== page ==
Given PwC Legal’s unique position of operating under the broader PwC umbrella, I have had the opportunity to work on a number of diverse and interesting matters, often in conjunction with other PwC teams, ranging from corporate M&A transactions, commercial legal advice, internal corporate reorganisations, privacy and data protection matters, intellectual property matters and even Government consulting engagements.  Every day is completely different, but generally involves a combination of strategic thinking, collaboration with partners, team members and staff from other lines of service, legislative research and interpretation, drafting documents and some form of client liaison. 

Could someone with a different professional or academic background do your job?

Yes, provided they have the requisite qualifications to practice as a lawyer (i.e. completed a law degree, completed some form of practical legal training and hold a valid practicing certificate).  While a technical understanding of the law is obviously important, at a junior level I believe that having an ability to build strong relationships, communicate effectively and act commercially, coupled with a willingness to apply your mind and have a go, will inevitably lead to success in the role.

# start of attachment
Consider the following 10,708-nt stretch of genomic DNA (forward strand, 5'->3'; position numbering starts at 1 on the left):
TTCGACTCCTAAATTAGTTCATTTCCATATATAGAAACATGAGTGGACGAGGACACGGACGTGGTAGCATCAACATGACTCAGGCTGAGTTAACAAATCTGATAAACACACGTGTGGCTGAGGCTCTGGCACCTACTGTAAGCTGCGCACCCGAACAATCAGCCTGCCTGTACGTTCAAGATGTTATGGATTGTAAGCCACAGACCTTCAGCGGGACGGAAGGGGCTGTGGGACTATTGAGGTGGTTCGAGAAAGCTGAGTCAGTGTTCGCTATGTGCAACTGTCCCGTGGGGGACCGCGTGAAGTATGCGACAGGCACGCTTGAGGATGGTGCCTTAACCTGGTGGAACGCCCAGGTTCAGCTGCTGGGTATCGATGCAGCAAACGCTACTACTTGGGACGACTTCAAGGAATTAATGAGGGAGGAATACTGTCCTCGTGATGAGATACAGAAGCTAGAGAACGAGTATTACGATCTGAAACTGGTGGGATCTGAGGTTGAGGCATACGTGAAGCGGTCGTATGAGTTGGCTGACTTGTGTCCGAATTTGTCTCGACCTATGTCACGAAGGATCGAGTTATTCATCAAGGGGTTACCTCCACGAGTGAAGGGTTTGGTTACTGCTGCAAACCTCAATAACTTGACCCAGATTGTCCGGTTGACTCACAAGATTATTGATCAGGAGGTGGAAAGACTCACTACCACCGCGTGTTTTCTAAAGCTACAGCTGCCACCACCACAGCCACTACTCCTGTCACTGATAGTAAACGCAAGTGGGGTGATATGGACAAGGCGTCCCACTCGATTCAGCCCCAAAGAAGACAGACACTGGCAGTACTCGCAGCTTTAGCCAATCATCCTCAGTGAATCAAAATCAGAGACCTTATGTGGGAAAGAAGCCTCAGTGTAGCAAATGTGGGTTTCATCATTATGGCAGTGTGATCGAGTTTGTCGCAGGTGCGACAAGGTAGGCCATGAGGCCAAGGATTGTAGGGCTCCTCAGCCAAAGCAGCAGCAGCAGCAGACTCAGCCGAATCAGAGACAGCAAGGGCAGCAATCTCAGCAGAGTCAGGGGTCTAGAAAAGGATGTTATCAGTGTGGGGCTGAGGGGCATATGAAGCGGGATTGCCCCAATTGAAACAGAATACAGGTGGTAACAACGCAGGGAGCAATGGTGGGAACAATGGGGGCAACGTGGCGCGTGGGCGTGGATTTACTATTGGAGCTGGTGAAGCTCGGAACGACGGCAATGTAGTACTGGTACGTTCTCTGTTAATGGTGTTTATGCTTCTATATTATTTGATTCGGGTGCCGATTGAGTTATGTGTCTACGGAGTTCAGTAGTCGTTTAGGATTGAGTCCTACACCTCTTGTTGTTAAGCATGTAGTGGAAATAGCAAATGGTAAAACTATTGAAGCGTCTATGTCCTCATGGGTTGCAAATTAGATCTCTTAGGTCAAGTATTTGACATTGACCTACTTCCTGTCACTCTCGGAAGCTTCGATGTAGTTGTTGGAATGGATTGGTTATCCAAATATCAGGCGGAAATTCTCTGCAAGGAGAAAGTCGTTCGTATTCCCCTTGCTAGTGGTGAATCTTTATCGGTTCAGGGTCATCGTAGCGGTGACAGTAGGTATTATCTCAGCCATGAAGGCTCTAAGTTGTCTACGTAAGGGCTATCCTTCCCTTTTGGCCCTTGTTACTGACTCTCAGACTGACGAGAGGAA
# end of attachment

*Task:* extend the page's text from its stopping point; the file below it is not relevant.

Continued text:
Given the rapidly evolving legal market, there is an increased focus on recruiting people with different backgrounds and experiences in order to provide a unique perspective on client issues and a competitive edge in formulating potential solutions.  As a multi-disciplinary service provider, at PwC I have had the opportunity to work with people from a range of different backgrounds, including accountants, engineers, health practitioners, management consultants, ex-Federal policemen and cyber-security analysts to name a few, which not only resulted in more holistic advice for the client but also broadened my understanding of the subject matter at hand. 

What's the coolest thing about your job?

One of the coolest things about my career to date has been the opportunity to go on secondment, both to a new office and also to a new team, allowing me to experience life in a new city and also achieve a professional goal of practicing as a corporate lawyer.  Having the opportunity to be involved in an exciting phase of growth in PwC’s Legal team and work with the high calibre of partners and lawyers that continue to join the team has been an added bonus.